The 1980’s was a decade of major disasters that stunned the world and made household names of the incidents that occurred. Names like Lockerbie, Hillsborough, Challenger, Zeebrugge were constantly in the news, but one name still stands out today as being a tragedy that should not have happened and certainly shouldn’t have had the aftermath that it did – the Marchioness.
Built in 1923, the Marchioness was an old pleasure boat that was designed for inland cruising and had undergone many modifications over the years. At just over 85 feet long, she was just 46 gross tons and had made a name for herself during the Dunkirk evacuation in 1940, where thousands of stranded British troops were rescued from the beaches by the “little ships” that would then earn their place in history.
Owned by Tidal Cruises in the late 1970s, she was carrying over 100 passengers at a time by the time further modifications had made an upper and lower saloon internally, where parties could hire the vessel for celebrations and go on a cruise down the River Thames in London. The Marchioness, along with her sister ship Hurlingham, were popular vessels and it was in this role that she found herself in the early hours of 20th August 1989.
Setting off from Embankment pier at around 0125 hours, she was carrying around 133 people including her two crew members, for a celebration of the 26th birthday of city banker Antonio de Vasconcellos. The party was in full swing as the vessel slowly edged away and headed eastwards. At around the same time, further up the river was the dredger Bowbelle that had just departed from Nine Elms near Battersea Power Station. This much larger vessel was 25 years old and 262 feet long, at 1474 gross tons she was much bigger than the pleasure boat.
The Bowbelle continued on and hit the Canon Street bridge as radio messages were transmitted for immediate assistance. Pandemonium broke out on the banks of the Thames as people were being dragged out of the freezing water and onto dry land, several clinging on to wreckage, the Marchioness completely underwater and trapping many within the confines of the boat.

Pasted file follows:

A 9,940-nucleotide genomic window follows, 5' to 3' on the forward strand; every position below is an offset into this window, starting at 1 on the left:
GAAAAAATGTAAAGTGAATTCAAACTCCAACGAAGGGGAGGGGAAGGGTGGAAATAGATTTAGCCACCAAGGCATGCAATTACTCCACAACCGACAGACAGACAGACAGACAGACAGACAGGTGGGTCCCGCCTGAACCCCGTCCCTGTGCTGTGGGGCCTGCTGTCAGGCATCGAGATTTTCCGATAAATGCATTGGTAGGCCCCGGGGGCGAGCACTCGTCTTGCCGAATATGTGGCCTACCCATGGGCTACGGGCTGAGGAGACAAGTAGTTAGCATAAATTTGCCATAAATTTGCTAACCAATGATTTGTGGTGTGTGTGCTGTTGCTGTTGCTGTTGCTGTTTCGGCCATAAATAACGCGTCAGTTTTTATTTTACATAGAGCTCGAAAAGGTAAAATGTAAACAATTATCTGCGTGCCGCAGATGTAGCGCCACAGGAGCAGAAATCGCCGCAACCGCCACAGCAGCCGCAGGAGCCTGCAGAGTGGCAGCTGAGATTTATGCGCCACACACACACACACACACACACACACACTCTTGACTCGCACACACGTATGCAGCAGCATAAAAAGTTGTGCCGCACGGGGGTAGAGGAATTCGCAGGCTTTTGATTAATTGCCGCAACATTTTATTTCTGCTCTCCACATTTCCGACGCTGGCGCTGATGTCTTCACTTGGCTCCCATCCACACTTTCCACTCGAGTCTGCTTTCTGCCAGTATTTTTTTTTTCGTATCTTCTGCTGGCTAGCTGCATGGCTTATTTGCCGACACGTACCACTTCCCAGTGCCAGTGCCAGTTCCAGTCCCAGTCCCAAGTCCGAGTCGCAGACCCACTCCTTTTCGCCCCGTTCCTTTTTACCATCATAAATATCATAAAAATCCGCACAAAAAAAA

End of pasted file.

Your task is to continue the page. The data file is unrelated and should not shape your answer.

As a huge rescue operation was mounted, it soon became apparent that 51 people on board would not be returning from this party. What happened next would shock the already grieving families as the inquest revealed that hands were removed from the bodies of the dead in order to identify them, the fact that the Bowbelle’s crew had been consuming alcohol before sailing led to it being highlighted at the inquest, but the main cause of the disaster was blamed on both vessels not keeping a proper lookout.
The wreck of the Marchioness was raised the morning after the collision, she was eventually scrapped. Bowbelle was later sold on and renamedBom Rei, she went down off Madeira after breaking in two with the loss of one crew member. She is today a popular site for SCUBA diving expeditions.
Memorials to the victims of the disaster appear in several locations down the Thames bank at various rescue points; a large one is in Southwark Cathedral where memorial services are conducted on the anniversaries. But the greatest legacy of this tragic event is the building of the new RNLI lifeboat station just up the river from where it happened. Today if there is any water-borne emergency, including attempted suicide or falling off pleasure vessels, the fast boat and its professional crew are there to save the lives. Thanks to this being put in place, it is hoped that the likes of another disaster on this scale will never be seen again on the Thames.